null   Full-field Transmission X-ray Microscopy

The transmission X-ray microscope (TXM) on beam line 6-2c at SSRL is capable of 2D imaging and tomography of many materials including biological and environmental samples, and complex hierarchical systems such as fuel cells and battery electrodes, with chemical information, at 30 nm resolution. The field of view (FOV) is 30 microns, but samples can be raster scanned to increase the FOV while maintaining the same resolution. Because the microscope is equipped with optics that can be used from ~5 to 14 keV, it is useful for characterizing metal distribution and chemical states by imaging at X-ray absorption edges for many metals involved in energy materials. 3D elemental mapping is accomplished via acquisition of tomography above and below the X-ray absorption edge. 2D mapping of chemical states is accomplished with XANES (X-ray absorption near edge structure) imaging, in which many images are acquired along the X-ray absorption edge of a metal, and constructed spectra can be compared to those for model compounds of known structure. It is also possible to acquire 3D XANES tomography, in which chemical states can be mapped in 3D.

Current Energy Applications
Fuel cells and batteries both involve nanoscale electrochemical surface phenomena, which can be characterized using TXM. For effective catalysis, fuel cells require transport of electrons and ions and therefore studies of porosity, and chemical states and particle size of particular elements as a function of reaction conditions can be very valuable. For optimization of charging and discharging of battery electrodes it is important to be able to determine oxidation states, and correlate these with morphological changes. This can be accomplished with 2D and 3D XANES imaging to determine nanoscale chemistry, as well as single-energy tomography to determine porosity and tortuosity. For future work we plan imaging of in situ battery electrodes and fuel cells.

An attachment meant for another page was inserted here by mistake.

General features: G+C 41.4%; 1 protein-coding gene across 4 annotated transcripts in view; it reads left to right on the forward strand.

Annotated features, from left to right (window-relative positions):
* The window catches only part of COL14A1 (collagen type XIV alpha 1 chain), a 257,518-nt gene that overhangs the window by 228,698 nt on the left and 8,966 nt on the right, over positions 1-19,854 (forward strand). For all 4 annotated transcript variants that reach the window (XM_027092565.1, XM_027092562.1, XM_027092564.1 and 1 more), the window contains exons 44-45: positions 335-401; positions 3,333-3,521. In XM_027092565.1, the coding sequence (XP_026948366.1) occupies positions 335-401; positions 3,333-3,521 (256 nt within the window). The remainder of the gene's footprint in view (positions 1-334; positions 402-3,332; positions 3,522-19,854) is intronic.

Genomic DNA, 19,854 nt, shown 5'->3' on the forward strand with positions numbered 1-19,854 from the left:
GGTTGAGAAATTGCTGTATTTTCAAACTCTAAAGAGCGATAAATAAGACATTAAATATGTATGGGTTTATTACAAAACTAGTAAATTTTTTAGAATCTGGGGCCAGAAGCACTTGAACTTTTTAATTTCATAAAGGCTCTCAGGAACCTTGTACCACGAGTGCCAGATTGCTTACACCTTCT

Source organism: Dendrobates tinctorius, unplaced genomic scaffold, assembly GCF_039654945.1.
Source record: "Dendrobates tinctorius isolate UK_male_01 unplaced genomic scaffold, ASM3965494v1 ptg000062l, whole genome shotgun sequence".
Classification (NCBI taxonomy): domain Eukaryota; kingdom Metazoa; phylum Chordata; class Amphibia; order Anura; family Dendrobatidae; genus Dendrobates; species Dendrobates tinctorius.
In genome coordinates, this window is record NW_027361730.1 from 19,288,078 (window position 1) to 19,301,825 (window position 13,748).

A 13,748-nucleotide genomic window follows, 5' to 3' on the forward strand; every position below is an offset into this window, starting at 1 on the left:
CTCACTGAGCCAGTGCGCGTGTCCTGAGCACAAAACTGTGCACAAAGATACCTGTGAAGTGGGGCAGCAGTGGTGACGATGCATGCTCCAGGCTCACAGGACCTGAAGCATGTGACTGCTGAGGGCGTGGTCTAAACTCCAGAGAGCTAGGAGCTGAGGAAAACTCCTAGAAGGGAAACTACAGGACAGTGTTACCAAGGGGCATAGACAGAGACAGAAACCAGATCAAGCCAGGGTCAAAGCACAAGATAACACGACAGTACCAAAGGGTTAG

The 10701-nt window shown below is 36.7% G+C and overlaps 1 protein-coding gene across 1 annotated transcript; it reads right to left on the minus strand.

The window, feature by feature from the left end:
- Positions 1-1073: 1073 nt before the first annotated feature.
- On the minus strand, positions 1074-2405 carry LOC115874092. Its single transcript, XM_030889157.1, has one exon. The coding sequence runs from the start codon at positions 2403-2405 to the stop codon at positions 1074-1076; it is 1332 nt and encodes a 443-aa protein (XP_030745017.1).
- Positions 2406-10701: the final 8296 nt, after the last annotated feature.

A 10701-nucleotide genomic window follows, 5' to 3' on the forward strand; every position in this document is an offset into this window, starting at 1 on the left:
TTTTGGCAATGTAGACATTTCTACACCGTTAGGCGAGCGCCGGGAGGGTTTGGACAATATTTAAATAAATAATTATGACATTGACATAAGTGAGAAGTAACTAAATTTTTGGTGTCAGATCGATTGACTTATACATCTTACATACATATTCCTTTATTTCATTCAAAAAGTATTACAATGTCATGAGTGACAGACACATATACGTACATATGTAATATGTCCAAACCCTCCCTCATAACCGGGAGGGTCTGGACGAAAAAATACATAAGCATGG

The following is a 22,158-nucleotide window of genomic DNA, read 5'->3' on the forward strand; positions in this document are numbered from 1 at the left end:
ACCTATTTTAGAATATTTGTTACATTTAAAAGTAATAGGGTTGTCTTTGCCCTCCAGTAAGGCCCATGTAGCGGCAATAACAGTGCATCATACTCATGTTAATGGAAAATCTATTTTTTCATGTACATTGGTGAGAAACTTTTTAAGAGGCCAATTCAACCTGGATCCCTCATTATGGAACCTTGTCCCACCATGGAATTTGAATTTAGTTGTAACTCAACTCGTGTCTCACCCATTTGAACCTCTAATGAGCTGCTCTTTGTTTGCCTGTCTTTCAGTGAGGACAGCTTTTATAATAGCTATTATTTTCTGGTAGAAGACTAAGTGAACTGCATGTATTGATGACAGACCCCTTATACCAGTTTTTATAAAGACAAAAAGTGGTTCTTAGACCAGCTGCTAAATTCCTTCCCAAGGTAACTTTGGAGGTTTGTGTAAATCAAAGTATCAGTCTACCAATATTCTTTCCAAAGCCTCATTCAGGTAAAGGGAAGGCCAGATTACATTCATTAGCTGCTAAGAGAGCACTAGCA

Normal mouse tibia trabecular region in microCT at 10 µm resolution (left), followed by 20X objective differential interference contrast picture of a single thin trabecula, at ~ 0.75 µm resolution (center), followed by TXM mosaic composite with phase contrast at 8 keV, with 40 nm resolution (right). Each frame is 13.9 µm square. Background removal was improved using Adobe Photoshop

Downloads & Links

PDF iconIf you would like to read the full research paper please click on the PDF icon to download the research paper that explores the new TXM imaging technology at SSRL.
  null   Advance the Understanding of Biological Systems

Absorption   Tomography   Phase contrast


Examples of work involving the TXM
We have developed imaging capabilities for Zernike phase contrast and absorption contrast over a wide energy range, and built up a strong user community in a variety of fields. In addition to imaging of yeast cells (Chen et al. 2010, Andrews et al. AIP 2010, Liu et al. 2010) we have observed microorganisms thought to be involved in mercury methylation (Patty et al. 2009) and imaged patterns of arsenic accumulation in rice (Seyfferth et al. 2010). We were able to quantify mineral content in bone and other mineralized tissue using tomography and calibration with an apatite standard (Andrews et al. Microsc. Microanal. 2010). Over this time we began to use the energy-tuning capability of the beam line to add chemistry to distinguish elements (Moore 2009) and to quantify attenuation coefficients to identify chemical elements present (Andrews et al. Microsc. Res. Tech. 2010, Liu et al. 2010). We have also begun to distinguish chemical speciation in 2D (Liu et al. 2010), and to perform initial work on 3D XANES imaging (Meirer et al. 2011).